Friday, January 29, 2010


For a new challenge I wanted to try shooting a scene with two cameras running simultaneously to lend added perspective to what's going on. Ultimately my goal is to shoot and produce nature documentaries, but to do so effectively I believe it's important to show the wildlife subject up close coupled to wider shots in its natural environment. Certainly this can be done with consecutive video shots using just one camera and switching between 2 (or more) lenses...... certainly this is the most portable means when tramping the hinterlands. That said, if two cameras can be brought to bear on a single subject at the same time, a certain continuity can be achieved when watching a wildlife subject close & personal and simultaneously from further away as it interacts with its surroundings.

To that end, I needed to hone a skill set in both the physical setup and actual running of two cameras together, then tying the two video clips later on the computer. Just to add some extra fun to the mix, I introduced a third parameter -- remote audio recording to be sync'd in as well.

I'm doing everything the hard way on a number of fronts:

1. Video dslr's.....the bad: everything is manual, ergonomics ain't the greatest, h.264 codec is efficient for recording but overloads a PC, recorded sound is not the best using the built in mono-microphone and really puts a need for an external microphone. Also, Canon has seen fit to mandate Auto Gain Control in its built in audio recording, resulting in a low hiss when recording quiet subjects as the camera "strains" to hear something.

.......the good: FANTASTIC 1080p video quality, lots of lens choices, ability to isolate subject from background with thin Depth of Field, the cameras themselves are relatively inexpensive (my wife may not agree) to purchase compared to pro vid cameras (but the needed accessories will kill ya! Karen would agree to that, I KNOW).

2. Adobe Premiere Pro CS4......the bad: PC version won't scrub the .mov vidclip files smoothly for editing; you need 3rd party software to transcode into more PC-friendly format. (I use Cineform's Neoscene, others use Streamclip). Also PP CS4 is expensive and a bugger to learn -- it's NOT intuitive at all. Anyone gonna produce a "Premiere Pro CS4 for Dummies"? I'll buy a copy.

.........the good: very powerful editing suite, can do lots of stuff with it. Easy when you know how (I just haven't figured out "how" yet....). Get lots of respect when you tell people you "post process in CS4" (because no one else on this planet knows "how" either. We all just pretend we do to impress each other).

3. Using outside audio - Zoom H4N audio recorder......the bad: a real pain to sync with video in post processing in CS4 (see '2' above), it's another set of controls to fuss with -- 'record' button requires TWO pushes to activate - how dumb is that?, use of clapboard not the best technique when filming nervous subjects like whitetail deer, songbirds, armed Brinks guards.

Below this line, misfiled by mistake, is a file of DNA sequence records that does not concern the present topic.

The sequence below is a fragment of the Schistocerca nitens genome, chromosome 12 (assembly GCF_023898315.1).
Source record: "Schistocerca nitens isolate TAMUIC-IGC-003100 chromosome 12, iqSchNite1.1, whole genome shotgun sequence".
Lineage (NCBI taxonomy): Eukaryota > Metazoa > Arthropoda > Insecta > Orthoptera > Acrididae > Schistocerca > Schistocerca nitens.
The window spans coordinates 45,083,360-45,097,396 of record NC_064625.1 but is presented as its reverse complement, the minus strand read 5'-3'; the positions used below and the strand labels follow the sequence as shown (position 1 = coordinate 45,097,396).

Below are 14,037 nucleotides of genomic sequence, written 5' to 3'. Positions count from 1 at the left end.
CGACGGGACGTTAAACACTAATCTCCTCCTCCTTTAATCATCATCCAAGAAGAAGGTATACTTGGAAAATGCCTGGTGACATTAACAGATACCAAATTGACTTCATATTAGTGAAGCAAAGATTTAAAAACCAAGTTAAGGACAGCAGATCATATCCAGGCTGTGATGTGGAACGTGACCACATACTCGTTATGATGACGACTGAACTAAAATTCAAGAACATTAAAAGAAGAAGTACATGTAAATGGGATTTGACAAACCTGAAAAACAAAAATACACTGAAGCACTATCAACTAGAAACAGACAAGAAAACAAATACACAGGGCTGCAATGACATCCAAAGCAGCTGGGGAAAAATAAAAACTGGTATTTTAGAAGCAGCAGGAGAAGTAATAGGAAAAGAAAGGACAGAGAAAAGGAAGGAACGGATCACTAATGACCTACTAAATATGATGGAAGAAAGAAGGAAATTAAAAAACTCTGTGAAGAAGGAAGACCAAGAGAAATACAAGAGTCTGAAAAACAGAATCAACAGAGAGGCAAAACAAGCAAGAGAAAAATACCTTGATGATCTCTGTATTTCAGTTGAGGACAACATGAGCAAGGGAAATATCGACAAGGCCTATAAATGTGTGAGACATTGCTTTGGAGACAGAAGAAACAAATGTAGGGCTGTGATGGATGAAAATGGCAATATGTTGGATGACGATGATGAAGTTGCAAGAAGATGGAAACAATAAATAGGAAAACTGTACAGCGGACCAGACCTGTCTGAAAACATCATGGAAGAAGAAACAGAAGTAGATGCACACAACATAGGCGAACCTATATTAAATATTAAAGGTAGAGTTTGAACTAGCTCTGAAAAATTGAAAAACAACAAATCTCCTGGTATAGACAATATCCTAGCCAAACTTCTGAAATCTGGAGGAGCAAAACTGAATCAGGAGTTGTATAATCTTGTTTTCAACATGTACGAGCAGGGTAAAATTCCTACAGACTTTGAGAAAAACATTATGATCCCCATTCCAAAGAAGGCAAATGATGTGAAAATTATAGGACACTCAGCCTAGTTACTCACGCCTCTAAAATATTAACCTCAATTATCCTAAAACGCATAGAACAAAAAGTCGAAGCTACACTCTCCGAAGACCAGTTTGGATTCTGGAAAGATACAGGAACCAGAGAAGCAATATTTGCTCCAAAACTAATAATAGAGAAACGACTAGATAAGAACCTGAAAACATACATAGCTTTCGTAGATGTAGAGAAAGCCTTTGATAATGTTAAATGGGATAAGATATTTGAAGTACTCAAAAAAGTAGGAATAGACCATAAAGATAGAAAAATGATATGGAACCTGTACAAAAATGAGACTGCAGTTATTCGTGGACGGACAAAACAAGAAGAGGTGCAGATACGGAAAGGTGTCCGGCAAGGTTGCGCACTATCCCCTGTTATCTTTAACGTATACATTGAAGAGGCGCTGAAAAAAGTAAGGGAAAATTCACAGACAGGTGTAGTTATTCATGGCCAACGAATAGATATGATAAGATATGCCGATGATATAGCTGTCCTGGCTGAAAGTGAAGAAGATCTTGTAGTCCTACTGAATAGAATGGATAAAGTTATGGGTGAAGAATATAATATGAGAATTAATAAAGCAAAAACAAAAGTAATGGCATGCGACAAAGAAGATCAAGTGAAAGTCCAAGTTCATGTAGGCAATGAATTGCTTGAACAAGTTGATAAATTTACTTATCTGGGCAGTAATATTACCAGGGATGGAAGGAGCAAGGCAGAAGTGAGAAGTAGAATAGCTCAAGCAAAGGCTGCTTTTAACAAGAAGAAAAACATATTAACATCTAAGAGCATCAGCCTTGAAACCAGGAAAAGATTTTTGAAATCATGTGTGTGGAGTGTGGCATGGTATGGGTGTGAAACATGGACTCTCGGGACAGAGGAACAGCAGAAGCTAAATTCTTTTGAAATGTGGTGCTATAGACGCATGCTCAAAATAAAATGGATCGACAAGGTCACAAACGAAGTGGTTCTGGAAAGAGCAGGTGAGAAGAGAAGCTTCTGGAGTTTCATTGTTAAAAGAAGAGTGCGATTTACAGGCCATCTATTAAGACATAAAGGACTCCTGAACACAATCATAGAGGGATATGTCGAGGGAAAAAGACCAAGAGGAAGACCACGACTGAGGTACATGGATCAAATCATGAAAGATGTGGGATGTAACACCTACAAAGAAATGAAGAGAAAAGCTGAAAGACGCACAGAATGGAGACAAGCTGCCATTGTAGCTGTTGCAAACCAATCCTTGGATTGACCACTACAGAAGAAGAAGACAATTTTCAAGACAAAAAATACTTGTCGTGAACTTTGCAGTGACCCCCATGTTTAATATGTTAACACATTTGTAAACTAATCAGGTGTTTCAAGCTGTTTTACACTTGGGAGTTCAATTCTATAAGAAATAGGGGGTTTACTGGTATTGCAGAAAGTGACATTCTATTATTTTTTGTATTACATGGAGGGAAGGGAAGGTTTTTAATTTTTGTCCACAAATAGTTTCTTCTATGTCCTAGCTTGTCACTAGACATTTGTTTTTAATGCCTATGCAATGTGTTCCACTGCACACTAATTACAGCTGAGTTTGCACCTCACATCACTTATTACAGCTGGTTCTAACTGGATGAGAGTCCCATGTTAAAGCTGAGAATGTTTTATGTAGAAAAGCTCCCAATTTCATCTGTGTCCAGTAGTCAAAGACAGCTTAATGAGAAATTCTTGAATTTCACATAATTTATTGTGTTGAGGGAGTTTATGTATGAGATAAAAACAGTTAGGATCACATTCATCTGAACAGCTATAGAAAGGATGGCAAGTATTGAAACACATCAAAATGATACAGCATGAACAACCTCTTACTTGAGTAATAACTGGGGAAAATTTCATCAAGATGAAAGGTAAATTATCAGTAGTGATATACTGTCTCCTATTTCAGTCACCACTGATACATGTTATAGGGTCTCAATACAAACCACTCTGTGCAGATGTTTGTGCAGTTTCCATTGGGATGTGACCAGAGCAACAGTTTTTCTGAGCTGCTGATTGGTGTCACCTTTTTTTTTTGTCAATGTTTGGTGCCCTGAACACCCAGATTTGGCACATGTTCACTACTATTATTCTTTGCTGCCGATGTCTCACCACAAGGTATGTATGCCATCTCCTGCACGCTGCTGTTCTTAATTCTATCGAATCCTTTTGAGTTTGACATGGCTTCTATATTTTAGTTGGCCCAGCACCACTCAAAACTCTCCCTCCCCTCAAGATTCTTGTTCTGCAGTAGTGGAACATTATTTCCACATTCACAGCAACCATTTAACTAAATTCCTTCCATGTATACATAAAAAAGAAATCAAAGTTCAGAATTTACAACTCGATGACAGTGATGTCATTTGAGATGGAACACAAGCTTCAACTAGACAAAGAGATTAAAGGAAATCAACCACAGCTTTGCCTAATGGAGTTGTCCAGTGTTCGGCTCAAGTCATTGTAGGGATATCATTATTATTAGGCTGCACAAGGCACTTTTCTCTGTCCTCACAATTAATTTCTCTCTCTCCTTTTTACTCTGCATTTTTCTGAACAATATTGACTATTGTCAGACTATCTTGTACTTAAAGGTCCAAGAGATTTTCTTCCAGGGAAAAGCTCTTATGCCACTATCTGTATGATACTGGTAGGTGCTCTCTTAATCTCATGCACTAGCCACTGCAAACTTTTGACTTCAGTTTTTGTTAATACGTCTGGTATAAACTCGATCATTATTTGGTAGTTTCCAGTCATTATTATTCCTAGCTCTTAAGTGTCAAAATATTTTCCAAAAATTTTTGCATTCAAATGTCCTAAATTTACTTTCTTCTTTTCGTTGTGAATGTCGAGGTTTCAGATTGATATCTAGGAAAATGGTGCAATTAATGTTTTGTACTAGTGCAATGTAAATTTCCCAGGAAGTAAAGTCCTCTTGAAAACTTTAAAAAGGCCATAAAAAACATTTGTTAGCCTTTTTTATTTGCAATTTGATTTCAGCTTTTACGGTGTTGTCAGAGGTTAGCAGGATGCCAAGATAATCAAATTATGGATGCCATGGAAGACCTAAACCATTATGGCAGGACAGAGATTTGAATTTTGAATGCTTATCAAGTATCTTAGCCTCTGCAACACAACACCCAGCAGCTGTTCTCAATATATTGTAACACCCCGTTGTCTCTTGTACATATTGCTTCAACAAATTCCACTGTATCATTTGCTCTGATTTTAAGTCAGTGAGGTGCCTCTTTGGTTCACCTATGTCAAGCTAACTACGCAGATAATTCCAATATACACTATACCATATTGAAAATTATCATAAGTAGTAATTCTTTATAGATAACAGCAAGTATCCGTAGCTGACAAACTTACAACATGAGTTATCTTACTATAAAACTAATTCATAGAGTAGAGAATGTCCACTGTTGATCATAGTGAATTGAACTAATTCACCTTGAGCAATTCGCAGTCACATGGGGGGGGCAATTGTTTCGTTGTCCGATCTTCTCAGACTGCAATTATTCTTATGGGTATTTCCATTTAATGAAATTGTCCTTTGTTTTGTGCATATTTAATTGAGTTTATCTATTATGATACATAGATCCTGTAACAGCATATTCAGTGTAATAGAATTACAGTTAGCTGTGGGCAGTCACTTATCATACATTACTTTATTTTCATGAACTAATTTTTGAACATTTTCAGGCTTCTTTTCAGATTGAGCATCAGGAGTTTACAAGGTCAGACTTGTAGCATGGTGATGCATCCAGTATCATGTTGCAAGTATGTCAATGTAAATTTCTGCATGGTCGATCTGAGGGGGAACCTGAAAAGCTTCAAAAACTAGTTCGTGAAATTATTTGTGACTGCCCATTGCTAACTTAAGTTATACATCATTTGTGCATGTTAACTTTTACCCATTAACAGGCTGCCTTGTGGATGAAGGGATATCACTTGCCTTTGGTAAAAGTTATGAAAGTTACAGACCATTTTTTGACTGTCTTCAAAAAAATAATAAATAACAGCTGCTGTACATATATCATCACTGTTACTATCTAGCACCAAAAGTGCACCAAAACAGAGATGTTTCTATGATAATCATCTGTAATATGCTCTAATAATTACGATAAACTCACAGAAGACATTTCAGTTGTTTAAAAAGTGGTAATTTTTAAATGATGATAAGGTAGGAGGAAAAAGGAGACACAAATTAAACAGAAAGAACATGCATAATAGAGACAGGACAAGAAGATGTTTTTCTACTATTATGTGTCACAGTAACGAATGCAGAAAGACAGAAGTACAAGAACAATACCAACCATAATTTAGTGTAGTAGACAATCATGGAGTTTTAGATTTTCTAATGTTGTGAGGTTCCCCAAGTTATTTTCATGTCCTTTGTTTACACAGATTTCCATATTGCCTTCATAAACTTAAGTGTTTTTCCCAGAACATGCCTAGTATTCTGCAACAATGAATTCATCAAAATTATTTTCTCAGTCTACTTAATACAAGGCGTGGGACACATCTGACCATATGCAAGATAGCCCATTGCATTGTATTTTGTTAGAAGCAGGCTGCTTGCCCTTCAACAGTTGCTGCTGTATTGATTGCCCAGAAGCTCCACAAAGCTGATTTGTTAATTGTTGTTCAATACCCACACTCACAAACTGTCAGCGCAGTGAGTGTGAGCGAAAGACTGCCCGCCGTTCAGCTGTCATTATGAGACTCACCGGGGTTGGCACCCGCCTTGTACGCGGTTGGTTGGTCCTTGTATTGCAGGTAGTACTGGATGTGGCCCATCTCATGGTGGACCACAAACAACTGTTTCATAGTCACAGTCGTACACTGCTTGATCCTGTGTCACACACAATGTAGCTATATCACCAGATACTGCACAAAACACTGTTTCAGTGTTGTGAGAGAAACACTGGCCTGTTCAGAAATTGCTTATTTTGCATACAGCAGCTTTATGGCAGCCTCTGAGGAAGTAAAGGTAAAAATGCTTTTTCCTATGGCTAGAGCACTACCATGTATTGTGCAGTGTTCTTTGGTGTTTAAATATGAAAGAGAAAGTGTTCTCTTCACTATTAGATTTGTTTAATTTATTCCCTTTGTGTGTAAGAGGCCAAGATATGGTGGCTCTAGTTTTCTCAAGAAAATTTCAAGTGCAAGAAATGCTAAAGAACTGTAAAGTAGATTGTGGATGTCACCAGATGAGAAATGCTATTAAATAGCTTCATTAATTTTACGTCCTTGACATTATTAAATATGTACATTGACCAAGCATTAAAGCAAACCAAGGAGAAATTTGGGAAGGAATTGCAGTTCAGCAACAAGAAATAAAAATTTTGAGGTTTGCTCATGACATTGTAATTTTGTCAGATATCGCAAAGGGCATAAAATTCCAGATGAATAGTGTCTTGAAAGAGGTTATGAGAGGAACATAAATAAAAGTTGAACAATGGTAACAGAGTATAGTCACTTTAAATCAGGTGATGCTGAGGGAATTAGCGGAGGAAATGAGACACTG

......the good: excellent sound (when you actually DO remember to push the 'record' button TWO FRICKEN' TIMES), small size, light weight, and fairly robust design.

4. DVD burning/uploading to Vimeo.......the bad: relates to '2' above (no surprise there, eh?) -- how to burn a disk that will actually PLAY on a DVD player without some stupid "disk error" message scrolling across the screen, how to find a way to upload a video clip to Vimeo that will actually look good.

........the good: after wasting 50 or so blank DVD's and the same number of hours I finally figured things out. (Well, blank disks ARE cheap and everyone has a DVD player to watch your creative masterpiece). Again, it's easy when you know how (I use Nero 9 to burn AVDHD format to DVD - works like a charm and looks great on my 1080p LCD bigscreen TV). With Vimeo I just transcode to 720p .mov first, then upload -- looks good on the Vimeo website.

And so it goes. I learned how to use PP CS4 to sync the video and cut back and forth from one camera to the next: Next time I hope to have jumpy whitetail deer or songbirds (I'll pass on the Brinks guys). Here is the multicam setup I used with a Canon 5Dmk2 (24-70L wideangle) and 7D (100-400L telephoto):

How to fill a birdfeeder from David Rilstone on Vimeo.

I haven't gone into the step-by-step of camera settings (get Phil Bloom's DVD in my Jan 5th blog!), nor the Premiere Pro CS4 steps, etc. etc. for sake of brevity. If there's any further specific info you would like, post your email in the comment section below with your question(s) or email me directly at

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